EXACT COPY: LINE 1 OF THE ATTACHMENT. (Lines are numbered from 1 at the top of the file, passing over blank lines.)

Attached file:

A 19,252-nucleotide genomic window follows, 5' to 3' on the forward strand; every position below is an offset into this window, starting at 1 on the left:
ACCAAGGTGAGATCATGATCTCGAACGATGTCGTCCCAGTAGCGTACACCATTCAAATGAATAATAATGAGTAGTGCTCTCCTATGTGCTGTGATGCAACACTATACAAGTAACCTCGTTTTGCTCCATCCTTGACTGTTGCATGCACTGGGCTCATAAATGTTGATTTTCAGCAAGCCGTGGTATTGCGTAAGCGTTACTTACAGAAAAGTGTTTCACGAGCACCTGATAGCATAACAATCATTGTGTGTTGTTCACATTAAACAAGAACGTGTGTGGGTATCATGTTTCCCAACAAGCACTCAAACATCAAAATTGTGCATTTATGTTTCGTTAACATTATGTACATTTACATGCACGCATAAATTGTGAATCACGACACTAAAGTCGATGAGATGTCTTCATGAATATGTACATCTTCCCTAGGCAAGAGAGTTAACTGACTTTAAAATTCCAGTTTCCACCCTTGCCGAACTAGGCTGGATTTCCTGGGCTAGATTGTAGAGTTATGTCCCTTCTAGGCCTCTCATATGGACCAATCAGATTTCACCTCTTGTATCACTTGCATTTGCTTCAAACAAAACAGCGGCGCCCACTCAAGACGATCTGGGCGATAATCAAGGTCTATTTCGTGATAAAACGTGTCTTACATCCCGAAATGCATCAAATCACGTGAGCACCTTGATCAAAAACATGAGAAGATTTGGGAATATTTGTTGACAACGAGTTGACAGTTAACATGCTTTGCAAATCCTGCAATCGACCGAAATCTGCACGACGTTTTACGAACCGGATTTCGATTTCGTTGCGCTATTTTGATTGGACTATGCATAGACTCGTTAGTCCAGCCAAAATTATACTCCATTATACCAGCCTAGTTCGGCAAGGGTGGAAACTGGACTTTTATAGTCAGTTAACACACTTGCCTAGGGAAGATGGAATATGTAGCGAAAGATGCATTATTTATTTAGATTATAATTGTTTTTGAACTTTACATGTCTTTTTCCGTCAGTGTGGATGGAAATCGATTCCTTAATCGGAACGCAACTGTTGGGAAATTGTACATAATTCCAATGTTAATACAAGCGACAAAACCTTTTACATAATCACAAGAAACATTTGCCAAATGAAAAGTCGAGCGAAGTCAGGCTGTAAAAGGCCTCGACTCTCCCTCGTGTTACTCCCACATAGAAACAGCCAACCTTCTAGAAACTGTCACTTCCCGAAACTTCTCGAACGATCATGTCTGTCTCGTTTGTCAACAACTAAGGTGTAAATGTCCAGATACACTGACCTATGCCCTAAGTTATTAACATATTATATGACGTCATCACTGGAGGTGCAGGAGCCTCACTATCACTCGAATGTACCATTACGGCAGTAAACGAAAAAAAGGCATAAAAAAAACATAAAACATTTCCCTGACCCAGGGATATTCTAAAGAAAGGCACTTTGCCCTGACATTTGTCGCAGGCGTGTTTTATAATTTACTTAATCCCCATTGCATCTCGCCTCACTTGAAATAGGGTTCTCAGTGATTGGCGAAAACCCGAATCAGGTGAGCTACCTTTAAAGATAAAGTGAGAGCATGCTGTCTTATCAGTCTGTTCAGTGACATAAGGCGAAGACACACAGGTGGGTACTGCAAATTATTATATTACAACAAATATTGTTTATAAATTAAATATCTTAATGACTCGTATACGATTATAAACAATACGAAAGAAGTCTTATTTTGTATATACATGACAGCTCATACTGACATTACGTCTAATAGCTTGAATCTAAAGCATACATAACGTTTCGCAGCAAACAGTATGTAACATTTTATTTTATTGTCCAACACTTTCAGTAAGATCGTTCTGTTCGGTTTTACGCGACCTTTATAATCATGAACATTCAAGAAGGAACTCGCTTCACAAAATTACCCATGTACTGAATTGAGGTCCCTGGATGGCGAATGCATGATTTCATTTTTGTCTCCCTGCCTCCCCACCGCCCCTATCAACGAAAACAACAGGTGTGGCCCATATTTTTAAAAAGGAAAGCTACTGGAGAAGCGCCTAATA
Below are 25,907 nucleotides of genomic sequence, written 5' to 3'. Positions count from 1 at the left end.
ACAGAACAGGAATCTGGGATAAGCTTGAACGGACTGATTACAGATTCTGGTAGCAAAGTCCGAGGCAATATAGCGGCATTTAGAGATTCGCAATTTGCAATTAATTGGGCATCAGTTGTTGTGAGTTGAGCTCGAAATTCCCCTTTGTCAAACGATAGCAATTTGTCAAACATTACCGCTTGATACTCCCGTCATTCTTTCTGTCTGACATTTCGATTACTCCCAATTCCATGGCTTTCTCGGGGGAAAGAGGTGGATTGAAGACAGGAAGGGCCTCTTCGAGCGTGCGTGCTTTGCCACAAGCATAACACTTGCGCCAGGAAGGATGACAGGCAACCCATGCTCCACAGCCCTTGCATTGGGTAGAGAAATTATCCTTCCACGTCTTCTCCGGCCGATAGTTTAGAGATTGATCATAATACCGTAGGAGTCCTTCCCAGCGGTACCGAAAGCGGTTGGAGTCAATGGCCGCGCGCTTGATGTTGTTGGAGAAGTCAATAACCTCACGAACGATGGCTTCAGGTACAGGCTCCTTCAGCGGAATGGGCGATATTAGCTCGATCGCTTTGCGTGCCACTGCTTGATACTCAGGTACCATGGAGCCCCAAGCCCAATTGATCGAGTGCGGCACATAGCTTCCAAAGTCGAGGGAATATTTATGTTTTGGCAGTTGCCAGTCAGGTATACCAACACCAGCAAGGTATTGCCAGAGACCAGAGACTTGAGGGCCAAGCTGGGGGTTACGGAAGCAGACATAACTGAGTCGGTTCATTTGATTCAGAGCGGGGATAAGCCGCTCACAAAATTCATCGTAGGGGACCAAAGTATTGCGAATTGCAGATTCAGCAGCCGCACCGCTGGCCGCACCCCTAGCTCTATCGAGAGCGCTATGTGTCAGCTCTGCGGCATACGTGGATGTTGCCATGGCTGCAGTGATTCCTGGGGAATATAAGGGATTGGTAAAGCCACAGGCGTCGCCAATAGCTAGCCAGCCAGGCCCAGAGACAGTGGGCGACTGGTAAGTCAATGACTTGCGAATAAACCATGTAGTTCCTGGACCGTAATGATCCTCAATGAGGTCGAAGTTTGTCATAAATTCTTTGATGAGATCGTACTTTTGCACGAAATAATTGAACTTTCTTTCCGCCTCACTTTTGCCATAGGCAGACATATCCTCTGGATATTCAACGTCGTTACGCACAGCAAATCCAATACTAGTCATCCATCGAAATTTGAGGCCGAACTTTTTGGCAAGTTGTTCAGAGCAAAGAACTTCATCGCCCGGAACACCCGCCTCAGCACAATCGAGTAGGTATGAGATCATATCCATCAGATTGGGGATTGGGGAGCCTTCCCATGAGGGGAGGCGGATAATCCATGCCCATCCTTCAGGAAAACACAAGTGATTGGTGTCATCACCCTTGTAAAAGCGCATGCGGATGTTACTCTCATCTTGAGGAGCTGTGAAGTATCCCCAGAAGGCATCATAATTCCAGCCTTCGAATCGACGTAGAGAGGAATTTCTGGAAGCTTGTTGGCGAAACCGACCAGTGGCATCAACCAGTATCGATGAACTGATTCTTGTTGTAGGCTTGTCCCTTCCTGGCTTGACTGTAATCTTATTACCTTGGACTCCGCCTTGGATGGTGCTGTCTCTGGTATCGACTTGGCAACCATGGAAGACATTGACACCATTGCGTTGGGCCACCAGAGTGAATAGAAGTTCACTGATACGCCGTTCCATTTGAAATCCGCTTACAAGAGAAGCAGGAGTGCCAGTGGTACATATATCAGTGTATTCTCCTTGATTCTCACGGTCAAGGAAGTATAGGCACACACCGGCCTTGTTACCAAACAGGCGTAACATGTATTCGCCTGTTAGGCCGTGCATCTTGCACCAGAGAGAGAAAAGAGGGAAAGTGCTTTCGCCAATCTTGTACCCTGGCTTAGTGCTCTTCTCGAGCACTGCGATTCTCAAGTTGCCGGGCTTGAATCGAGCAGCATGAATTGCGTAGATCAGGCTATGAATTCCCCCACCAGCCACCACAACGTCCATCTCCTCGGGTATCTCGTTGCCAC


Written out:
A 19,252-nucleotide genomic window follows, 5' to 3' on the forward strand; every position below is an offset into this window, starting at 1 on the left: